Jodie Foster’s third feature as director, The Beaver stars Mel Gibson as Walter Black, a depressed, alcoholic CEO of a toy company, who, in a battle to recover from his depression, starts talking through a beaver puppet in some sort of strange mockney accent.
Sound strange? It is. However, aside from the A-list cast, which also features Jodie Foster and Jennifer Lawrence, and the rather eccentric invention of the beaver itself, it’s actually quite an indie-by-numbers film. With the usual quirky, messed up family narrative (this time it’s a hyper-intelligent son who makes post-it art), clever cinematography (I loved the tracking shot through bedrooms showing Walter and his son getting ready for separate dates), and a soundtrack consisting of semi-obscure indie-rock bands (including Selkirk’s own Frightened Rabbit!).
Underneath all the seen-it-all-before visual style, The Beaver is quite a charming film, admittedly. A lot of the appeal lies in seeing Mel Gibson playing a broken man, especially given that the film was shelved for quite a while following revelations about his private life. Don’t get me wrong, what he did was unforgivable, but watching him play the character of Walter absolutely straight is really impressive.
Even more so, when you took into account that infamous gurner Jim Carrey and serial shouter Steve Carrell were both initially considered for the part, if the film had been left in the hands of either of those actors, I think it would have had a lot more of an emphasis on comedy than drama. Mel Gibson actually does a great job, portraying a man who has absolutely nothing to live for, whilst talking through a toy beaver.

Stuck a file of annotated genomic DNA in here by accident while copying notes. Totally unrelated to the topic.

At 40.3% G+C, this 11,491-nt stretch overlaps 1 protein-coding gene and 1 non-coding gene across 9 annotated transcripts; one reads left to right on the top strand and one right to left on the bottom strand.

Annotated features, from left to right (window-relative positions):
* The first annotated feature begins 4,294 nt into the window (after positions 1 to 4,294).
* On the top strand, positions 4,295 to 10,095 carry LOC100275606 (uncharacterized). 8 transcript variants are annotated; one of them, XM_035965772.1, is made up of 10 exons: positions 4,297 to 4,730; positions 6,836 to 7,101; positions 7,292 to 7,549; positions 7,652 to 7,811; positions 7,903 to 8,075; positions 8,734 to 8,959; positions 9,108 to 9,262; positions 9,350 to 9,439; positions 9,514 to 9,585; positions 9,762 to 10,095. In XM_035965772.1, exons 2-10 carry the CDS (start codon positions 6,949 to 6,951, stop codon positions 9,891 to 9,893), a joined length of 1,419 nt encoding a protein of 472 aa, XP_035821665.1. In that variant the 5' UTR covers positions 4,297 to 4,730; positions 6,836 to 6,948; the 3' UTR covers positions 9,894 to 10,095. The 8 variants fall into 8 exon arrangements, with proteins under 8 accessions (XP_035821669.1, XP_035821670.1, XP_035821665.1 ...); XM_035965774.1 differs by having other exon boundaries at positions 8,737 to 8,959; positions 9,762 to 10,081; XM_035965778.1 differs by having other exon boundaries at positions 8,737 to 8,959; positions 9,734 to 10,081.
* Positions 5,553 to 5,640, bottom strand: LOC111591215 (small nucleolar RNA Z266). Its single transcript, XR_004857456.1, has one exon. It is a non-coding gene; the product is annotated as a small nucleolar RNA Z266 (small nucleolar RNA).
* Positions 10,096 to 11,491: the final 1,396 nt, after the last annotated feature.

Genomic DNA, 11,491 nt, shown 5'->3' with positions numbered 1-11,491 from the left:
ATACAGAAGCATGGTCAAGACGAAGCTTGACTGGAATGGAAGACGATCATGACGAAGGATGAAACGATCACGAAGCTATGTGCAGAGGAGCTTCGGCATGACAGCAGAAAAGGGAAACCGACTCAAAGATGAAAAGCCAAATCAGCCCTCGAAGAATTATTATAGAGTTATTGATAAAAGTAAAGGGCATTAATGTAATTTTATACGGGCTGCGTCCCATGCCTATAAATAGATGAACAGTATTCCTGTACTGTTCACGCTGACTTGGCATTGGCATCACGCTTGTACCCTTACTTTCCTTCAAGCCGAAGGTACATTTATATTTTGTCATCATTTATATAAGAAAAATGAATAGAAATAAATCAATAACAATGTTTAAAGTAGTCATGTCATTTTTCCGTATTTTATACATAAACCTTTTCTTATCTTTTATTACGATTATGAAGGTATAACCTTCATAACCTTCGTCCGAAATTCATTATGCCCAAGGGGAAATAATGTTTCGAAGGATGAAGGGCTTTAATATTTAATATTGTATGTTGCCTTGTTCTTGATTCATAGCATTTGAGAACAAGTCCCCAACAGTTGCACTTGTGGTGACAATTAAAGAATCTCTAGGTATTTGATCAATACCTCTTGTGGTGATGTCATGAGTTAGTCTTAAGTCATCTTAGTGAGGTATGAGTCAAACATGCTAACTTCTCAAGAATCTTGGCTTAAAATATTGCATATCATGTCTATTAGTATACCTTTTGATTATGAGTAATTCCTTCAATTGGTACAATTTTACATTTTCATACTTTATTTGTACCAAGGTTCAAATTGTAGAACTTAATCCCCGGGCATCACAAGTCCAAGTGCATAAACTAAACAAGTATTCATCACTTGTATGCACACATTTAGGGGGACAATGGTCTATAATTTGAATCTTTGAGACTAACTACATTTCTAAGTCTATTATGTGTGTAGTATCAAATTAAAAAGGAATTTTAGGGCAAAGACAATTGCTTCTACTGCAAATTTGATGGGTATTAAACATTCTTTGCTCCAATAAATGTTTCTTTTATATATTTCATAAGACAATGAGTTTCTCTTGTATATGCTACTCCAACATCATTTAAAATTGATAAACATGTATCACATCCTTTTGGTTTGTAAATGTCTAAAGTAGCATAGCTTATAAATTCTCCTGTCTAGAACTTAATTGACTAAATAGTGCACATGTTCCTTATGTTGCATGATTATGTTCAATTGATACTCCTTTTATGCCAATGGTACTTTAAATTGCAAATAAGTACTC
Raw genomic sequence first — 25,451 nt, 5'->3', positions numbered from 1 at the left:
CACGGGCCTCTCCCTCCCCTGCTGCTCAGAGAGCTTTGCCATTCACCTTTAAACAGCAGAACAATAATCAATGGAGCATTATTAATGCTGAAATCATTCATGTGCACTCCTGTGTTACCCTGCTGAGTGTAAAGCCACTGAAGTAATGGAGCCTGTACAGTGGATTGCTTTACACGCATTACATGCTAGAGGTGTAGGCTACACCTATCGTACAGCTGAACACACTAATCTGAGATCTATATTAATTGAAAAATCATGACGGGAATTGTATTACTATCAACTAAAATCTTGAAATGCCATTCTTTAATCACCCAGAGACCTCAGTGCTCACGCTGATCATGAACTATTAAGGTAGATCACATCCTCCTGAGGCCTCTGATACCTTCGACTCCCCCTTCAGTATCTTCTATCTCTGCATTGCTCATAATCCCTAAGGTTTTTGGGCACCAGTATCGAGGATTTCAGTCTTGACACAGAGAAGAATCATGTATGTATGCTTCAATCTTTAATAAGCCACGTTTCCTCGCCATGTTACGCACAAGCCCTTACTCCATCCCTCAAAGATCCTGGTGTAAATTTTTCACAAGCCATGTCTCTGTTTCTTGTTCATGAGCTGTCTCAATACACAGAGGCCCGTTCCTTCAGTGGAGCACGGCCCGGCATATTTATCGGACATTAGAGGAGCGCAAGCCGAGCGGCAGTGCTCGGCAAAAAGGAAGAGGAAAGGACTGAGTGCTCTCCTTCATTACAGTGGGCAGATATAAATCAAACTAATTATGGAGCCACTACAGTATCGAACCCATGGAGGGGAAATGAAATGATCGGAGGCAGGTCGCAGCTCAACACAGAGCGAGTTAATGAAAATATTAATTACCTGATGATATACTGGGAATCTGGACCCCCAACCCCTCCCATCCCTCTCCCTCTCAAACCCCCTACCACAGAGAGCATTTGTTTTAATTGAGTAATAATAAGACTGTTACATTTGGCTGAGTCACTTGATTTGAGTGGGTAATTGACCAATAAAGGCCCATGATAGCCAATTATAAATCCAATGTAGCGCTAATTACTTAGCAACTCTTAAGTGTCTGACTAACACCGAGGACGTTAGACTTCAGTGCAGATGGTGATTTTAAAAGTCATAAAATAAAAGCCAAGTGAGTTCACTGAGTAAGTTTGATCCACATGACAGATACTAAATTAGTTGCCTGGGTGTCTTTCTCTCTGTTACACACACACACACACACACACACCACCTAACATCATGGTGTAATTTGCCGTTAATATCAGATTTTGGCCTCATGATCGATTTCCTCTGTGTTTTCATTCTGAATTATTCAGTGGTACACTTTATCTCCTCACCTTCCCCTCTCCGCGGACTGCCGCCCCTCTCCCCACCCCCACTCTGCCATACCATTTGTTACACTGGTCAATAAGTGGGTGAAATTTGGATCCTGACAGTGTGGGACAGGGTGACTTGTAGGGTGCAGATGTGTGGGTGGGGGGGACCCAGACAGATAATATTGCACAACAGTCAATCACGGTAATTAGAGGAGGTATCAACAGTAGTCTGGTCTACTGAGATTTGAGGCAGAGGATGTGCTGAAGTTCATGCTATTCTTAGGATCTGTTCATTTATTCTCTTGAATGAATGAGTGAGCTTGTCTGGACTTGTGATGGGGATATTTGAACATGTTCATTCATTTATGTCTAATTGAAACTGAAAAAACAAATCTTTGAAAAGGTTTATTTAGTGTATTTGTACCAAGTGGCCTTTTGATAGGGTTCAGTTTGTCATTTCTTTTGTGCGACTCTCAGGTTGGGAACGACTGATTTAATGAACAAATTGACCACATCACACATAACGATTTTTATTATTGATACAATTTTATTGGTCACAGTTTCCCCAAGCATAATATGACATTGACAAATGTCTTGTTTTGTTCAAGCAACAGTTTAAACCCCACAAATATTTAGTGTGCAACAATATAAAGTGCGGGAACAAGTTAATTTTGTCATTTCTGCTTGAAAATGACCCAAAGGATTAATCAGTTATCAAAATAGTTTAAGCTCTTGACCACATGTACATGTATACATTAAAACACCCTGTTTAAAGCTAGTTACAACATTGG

The original script must have been pretty ambiguous, and I could easily imagine The Beaver as a slapstick comedy or an overwrought tragedy. However, Jodie Foster has played it straight down the middle – it’s more like a drama with some laughs. Foster has done a sterling job of juggling direction and a supporting role as Walter’s long-suffering wife, Meredith. A lot of the best scenes in the film are the heated exchanges between Walter and Meredith, who is just trying to find some sort of sign that the man she fell in love with is behind the utterly melancholic shell of a man that Walter has become.
The rest of the film devotes itself Walter’s fraught relationship between his son, Porter, played by Anton Yelchin. Yelchin’s performance is one of utter frustration and hatred towards his father; it’s blatant that Porter, like his mother, wants to shake this awful illness out of his father. There’s also a love story between social outcast Porter, and the straight A student, cheerleader, girl next door, Norah (Jennifer Lawrence), who, despite her popular demeanour, is quite a dark character, and is just as messed up as everyone else in the film.
The Beaver is a film that sounds great on paper, but with its shallow depth cinematography, and dysfunctional family narrative, aside from the character of The Beaver, you can’t help but feel that it has been done better elsewhere. A lot of the appeal is the life-imitating-art car crash that is Mel Gibson.
In America, the film was a complete flop, and at last count, hadn’t even taken one million dollars at the box office. The complete indifference that cinemagoers have shown the film might be down to the fact that these sort of indie dramedy films never do that well at the box office, and it might find its intended audience on DVD, or it might be a case that no one has time for Mel Gibson anymore.
The extras are a little thin on the ground. There are two deleted scenes (one is very good, one not so good), an 11-minute featurette on the making of the film, which was highly enjoyable, and an overly long interview with Mel Gibson.
You can rent or buy The Beaver at Blockbuster.co.uk.